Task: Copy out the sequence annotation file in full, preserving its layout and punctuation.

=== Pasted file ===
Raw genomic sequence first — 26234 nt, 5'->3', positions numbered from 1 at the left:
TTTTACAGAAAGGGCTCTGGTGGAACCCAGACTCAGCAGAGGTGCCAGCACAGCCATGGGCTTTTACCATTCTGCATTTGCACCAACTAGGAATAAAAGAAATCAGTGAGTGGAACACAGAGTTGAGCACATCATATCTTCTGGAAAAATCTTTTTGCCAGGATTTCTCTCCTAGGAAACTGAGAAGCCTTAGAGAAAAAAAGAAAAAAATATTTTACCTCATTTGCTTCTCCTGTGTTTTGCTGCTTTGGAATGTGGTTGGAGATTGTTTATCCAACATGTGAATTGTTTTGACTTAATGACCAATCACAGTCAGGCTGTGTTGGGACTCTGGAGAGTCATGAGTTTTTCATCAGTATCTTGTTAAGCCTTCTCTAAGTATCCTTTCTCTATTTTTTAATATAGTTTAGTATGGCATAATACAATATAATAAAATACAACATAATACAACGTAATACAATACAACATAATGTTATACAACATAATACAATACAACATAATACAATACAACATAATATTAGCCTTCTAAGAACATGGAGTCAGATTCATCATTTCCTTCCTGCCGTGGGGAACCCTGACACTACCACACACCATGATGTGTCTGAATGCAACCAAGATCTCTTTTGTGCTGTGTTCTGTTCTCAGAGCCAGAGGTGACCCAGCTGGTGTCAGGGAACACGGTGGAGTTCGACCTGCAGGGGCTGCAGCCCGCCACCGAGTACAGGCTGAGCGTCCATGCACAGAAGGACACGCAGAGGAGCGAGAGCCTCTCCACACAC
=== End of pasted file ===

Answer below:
Raw genomic sequence first — 26234 nt, 5'->3', positions numbered from 1 at the left:
TTTTACAGAAAGGGCTCTGGTGGAACCCAGACTCAGCAGAGGTGCCAGCACAGCCATGGGCTTTTACCATTCTGCATTTGCACCAACTAGGAATAAAAGAAATCAGTGAGTGGAACACAGAGTTGAGCACATCATATCTTCTGGAAAAATCTTTTTGCCAGGATTTCTCTCCTAGGAAACTGAGAAGCCTTAGAGAAAAAAAGAAAAAAATATTTTACCTCATTTGCTTCTCCTGTGTTTTGCTGCTTTGGAATGTGGTTGGAGATTGTTTATCCAACATGTGAATTGTTTTGACTTAATGACCAATCACAGTCAGGCTGTGTTGGGACTCTGGAGAGTCATGAGTTTTTCATCAGTATCTTGTTAAGCCTTCTCTAAGTATCCTTTCTCTATTTTTTAATATAGTTTAGTATGGCATAATACAATATAATAAAATACAACATAATACAACGTAATACAATACAACATAATGTTATACAACATAATACAATACAACATAATACAATACAACATAATATTAGCCTTCTAAGAACATGGAGTCAGATTCATCATTTCCTTCCTGCCGTGGGGAACCCTGACACTACCACACACCATGATGTGTCTGAATGCAACCAAGATCTCTTTTGTGCTGTGTTCTGTTCTCAGAGCCAGAGGTGACCCAGCTGGTGTCAGGGAACACGGTGGAGTTCGACCTGCAGGGGCTGCAGCCCGCCACCGAGTACAGGCTGAGCGTCCATGCACAGAAGGACACGCAGAGGAGCGAGAGCCTCTCCACACAC